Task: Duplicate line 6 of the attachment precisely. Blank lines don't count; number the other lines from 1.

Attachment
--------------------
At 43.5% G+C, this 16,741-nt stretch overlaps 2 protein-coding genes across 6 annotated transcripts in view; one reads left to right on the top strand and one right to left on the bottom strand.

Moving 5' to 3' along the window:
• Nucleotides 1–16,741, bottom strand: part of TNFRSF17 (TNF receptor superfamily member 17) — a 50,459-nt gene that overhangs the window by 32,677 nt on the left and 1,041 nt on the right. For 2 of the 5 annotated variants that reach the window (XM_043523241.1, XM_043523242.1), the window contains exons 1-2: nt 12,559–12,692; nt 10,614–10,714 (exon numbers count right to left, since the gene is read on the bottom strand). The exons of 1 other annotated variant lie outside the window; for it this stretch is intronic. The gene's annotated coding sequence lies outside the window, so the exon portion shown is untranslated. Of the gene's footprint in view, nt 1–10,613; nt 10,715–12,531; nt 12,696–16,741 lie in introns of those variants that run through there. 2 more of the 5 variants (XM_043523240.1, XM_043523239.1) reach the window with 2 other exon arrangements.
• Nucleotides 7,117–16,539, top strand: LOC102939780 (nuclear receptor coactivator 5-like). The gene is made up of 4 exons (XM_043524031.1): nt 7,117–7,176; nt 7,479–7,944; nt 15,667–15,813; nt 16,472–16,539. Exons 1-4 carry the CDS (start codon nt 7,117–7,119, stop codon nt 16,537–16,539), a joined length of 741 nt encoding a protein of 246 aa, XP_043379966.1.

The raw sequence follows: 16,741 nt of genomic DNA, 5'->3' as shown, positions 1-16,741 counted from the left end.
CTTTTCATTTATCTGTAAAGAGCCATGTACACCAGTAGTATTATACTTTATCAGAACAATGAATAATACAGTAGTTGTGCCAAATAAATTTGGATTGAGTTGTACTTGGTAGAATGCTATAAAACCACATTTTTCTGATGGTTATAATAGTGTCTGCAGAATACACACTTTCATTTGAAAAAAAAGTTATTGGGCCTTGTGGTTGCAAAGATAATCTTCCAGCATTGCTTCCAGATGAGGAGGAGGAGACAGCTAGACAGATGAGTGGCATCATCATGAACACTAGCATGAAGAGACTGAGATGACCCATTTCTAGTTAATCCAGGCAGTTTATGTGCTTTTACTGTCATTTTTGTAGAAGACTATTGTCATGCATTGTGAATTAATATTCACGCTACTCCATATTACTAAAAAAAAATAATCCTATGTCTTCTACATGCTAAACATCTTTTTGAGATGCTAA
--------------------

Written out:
CTTTTCATTTATCTGTAAAGAGCCATGTACACCAGTAGTATTATACTTTATCAGAACAATGAATAATACAGTAGTTGTGCCAAATAAATTTGGATTGAGTTGTACTTGGTAGAATGCTATAAAACCACATTTTTCTGATGGTTATAATAGTGTCTGCAGAATACACACTTTCATTTGAAAAAAAAGTTATTGGGCCTTGTGGTTGCAAAGATAATCTTCCAGCATTGCTTCCAGATGAGGAGGAGGAGACAGCTAGACAGATGAGTGGCATCATCATGAACACTAGCATGAAGAGACTGAGATGACCCATTTCTAGTTAATCCAGGCAGTTTATGTGCTTTTACTGTCATTTTTGTAGAAGACTATTGTCATGCATTGTGAATTAATATTCACGCTACTCCATATTACTAAAAAAAAATAATCCTATGTCTTCTACATGCTAAACATCTTTTTGAGATGCTAA